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I have come accross "per each" several times when editing scientific papers, but it sounds unnatural and even redundant.

Doesn't "per" mean "for each" already, thus making "per each" redundant or incorrect?

Example: "The video sample has three audio channels per each section."

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    Yes, it is completely redundant. "three audio channels per section" would be correct. – Hellion Oct 4 '16 at 18:59
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    In this context, I agree. However "per" is not exactly equivalent to "for each". It must be followed by a unit of measure. For example, you can say "$10 per piece" and you can say "$10 for each" but you can't say "$10 per". You can even say "$10 per each" and be understood because "each" can be understood as a unit of measure. – MetaEd Oct 4 '16 at 21:19
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I agree that "for each" or "per" are more fluent terms than "per each" and that "each" is likely redundant to the meaning.

However, it is not entirely clear in your example sentence what definition of "per" is desired. If it simply means "for each section" then the phrase is indeed poorly worded. However, the author may have intended to say:

The video sample has three audio channels through each section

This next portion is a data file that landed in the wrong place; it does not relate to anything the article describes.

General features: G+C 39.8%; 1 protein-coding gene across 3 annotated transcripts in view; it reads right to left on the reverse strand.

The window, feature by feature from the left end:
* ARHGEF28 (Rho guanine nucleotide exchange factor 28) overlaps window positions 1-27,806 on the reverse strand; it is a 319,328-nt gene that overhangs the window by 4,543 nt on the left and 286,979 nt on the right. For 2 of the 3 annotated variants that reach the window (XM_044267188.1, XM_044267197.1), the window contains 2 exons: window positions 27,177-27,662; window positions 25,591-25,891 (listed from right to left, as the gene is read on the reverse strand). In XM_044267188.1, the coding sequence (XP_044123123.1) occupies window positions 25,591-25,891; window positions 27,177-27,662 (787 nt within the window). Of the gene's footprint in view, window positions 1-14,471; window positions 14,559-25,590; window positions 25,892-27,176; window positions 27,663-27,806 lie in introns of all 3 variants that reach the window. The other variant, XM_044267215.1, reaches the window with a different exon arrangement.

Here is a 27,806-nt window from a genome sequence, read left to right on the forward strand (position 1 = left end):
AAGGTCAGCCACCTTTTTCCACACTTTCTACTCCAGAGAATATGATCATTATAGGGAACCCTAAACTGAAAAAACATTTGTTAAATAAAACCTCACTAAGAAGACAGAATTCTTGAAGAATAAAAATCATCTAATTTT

Regardless of the intended meaning, "per each" is both irregular and unclear; so the alternate phrasing mentioned above should be encouraged in its stead.

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In the given example, yes, "per each" is redundant, and the sentence should just be "... channels per section". However, "per" should be connected to something, so there are cases where it needs each attached. For example, a table listing item names, quantities, price per item, and total price. The third column might be titled "cost per", but this doesn't work. I have seen "cost per each" written, although I would prefer "cost per item" if possible.

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You either use per or each. You cannot use both at the same time

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    While this answer might be correct, it would be better with references to back it up. Please find and edit some into the answer. – CJ Dennis Jan 31 at 3:27

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